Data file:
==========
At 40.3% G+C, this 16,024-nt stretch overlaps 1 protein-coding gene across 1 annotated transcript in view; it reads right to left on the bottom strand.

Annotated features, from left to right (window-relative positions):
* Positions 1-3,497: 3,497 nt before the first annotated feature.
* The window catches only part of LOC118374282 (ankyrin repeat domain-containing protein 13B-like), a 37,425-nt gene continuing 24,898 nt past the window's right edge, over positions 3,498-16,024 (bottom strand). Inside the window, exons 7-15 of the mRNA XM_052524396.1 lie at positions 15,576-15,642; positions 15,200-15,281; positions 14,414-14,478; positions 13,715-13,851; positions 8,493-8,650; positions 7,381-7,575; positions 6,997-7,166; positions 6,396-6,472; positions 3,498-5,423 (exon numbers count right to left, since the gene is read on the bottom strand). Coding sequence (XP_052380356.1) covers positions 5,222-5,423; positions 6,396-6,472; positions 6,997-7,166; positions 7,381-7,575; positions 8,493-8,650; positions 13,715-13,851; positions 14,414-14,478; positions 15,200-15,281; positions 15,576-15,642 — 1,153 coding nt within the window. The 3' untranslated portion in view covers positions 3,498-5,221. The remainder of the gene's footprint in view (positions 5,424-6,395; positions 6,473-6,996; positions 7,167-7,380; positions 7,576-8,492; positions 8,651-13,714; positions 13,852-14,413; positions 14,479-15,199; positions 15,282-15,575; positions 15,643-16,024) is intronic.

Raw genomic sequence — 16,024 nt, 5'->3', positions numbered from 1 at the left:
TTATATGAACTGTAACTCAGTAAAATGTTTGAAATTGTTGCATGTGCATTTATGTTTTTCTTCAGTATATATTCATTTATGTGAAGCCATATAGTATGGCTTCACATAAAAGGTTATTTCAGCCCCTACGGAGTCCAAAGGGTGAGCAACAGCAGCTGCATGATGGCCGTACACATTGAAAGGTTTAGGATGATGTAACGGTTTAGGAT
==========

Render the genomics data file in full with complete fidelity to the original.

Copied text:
At 40.3% G+C, this 16,024-nt stretch overlaps 1 protein-coding gene across 1 annotated transcript in view; it reads right to left on the bottom strand.

Annotated features, from left to right (window-relative positions):
* Positions 1-3,497: 3,497 nt before the first annotated feature.
* The window catches only part of LOC118374282 (ankyrin repeat domain-containing protein 13B-like), a 37,425-nt gene continuing 24,898 nt past the window's right edge, over positions 3,498-16,024 (bottom strand). Inside the window, exons 7-15 of the mRNA XM_052524396.1 lie at positions 15,576-15,642; positions 15,200-15,281; positions 14,414-14,478; positions 13,715-13,851; positions 8,493-8,650; positions 7,381-7,575; positions 6,997-7,166; positions 6,396-6,472; positions 3,498-5,423 (exon numbers count right to left, since the gene is read on the bottom strand). Coding sequence (XP_052380356.1) covers positions 5,222-5,423; positions 6,396-6,472; positions 6,997-7,166; positions 7,381-7,575; positions 8,493-8,650; positions 13,715-13,851; positions 14,414-14,478; positions 15,200-15,281; positions 15,576-15,642 — 1,153 coding nt within the window. The 3' untranslated portion in view covers positions 3,498-5,221. The remainder of the gene's footprint in view (positions 5,424-6,395; positions 6,473-6,996; positions 7,167-7,380; positions 7,576-8,492; positions 8,651-13,714; positions 13,852-14,413; positions 14,479-15,199; positions 15,282-15,575; positions 15,643-16,024) is intronic.

Raw genomic sequence — 16,024 nt, 5'->3', positions numbered from 1 at the left:
TTATATGAACTGTAACTCAGTAAAATGTTTGAAATTGTTGCATGTGCATTTATGTTTTTCTTCAGTATATATTCATTTATGTGAAGCCATATAGTATGGCTTCACATAAAAGGTTATTTCAGCCCCTACGGAGTCCAAAGGGTGAGCAACAGCAGCTGCATGATGGCCGTACACATTGAAAGGTTTAGGATGATGTAACGGTTTAGGAT